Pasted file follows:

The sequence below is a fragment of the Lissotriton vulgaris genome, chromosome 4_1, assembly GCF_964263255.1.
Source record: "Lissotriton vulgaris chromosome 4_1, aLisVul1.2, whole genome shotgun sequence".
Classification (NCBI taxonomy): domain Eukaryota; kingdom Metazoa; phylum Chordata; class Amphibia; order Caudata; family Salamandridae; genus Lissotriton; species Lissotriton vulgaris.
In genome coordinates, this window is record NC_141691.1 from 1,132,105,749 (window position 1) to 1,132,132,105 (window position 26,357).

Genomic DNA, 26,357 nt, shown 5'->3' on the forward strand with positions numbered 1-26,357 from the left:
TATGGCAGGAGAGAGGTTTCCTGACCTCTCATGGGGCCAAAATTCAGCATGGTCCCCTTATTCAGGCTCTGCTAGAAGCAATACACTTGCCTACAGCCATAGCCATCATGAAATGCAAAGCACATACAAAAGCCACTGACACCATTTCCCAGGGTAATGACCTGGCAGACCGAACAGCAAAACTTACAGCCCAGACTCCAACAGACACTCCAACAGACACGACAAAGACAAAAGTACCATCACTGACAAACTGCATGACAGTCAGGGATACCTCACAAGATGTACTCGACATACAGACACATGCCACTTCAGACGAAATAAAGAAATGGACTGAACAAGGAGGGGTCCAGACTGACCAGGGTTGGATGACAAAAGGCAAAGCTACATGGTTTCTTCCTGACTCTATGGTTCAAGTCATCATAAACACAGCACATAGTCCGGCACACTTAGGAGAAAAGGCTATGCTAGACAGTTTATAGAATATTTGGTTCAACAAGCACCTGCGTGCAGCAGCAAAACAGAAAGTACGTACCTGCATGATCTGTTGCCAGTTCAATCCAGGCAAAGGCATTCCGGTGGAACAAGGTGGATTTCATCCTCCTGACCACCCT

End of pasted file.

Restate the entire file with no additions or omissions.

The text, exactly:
The sequence below is a fragment of the Lissotriton vulgaris genome, chromosome 4_1, assembly GCF_964263255.1.
Source record: "Lissotriton vulgaris chromosome 4_1, aLisVul1.2, whole genome shotgun sequence".
Classification (NCBI taxonomy): domain Eukaryota; kingdom Metazoa; phylum Chordata; class Amphibia; order Caudata; family Salamandridae; genus Lissotriton; species Lissotriton vulgaris.
In genome coordinates, this window is record NC_141691.1 from 1,132,105,749 (window position 1) to 1,132,132,105 (window position 26,357).

Genomic DNA, 26,357 nt, shown 5'->3' on the forward strand with positions numbered 1-26,357 from the left:
TATGGCAGGAGAGAGGTTTCCTGACCTCTCATGGGGCCAAAATTCAGCATGGTCCCCTTATTCAGGCTCTGCTAGAAGCAATACACTTGCCTACAGCCATAGCCATCATGAAATGCAAAGCACATACAAAAGCCACTGACACCATTTCCCAGGGTAATGACCTGGCAGACCGAACAGCAAAACTTACAGCCCAGACTCCAACAGACACTCCAACAGACACGACAAAGACAAAAGTACCATCACTGACAAACTGCATGACAGTCAGGGATACCTCACAAGATGTACTCGACATACAGACACATGCCACTTCAGACGAAATAAAGAAATGGACTGAACAAGGAGGGGTCCAGACTGACCAGGGTTGGATGACAAAAGGCAAAGCTACATGGTTTCTTCCTGACTCTATGGTTCAAGTCATCATAAACACAGCACATAGTCCGGCACACTTAGGAGAAAAGGCTATGCTAGACAGTTTATAGAATATTTGGTTCAACAAGCACCTGCGTGCAGCAGCAAAACAGAAAGTACGTACCTGCATGATCTGTTGCCAGTTCAATCCAGGCAAAGGCATTCCGGTGGAACAAGGTGGATTTCATCCTCCTGACCACCCT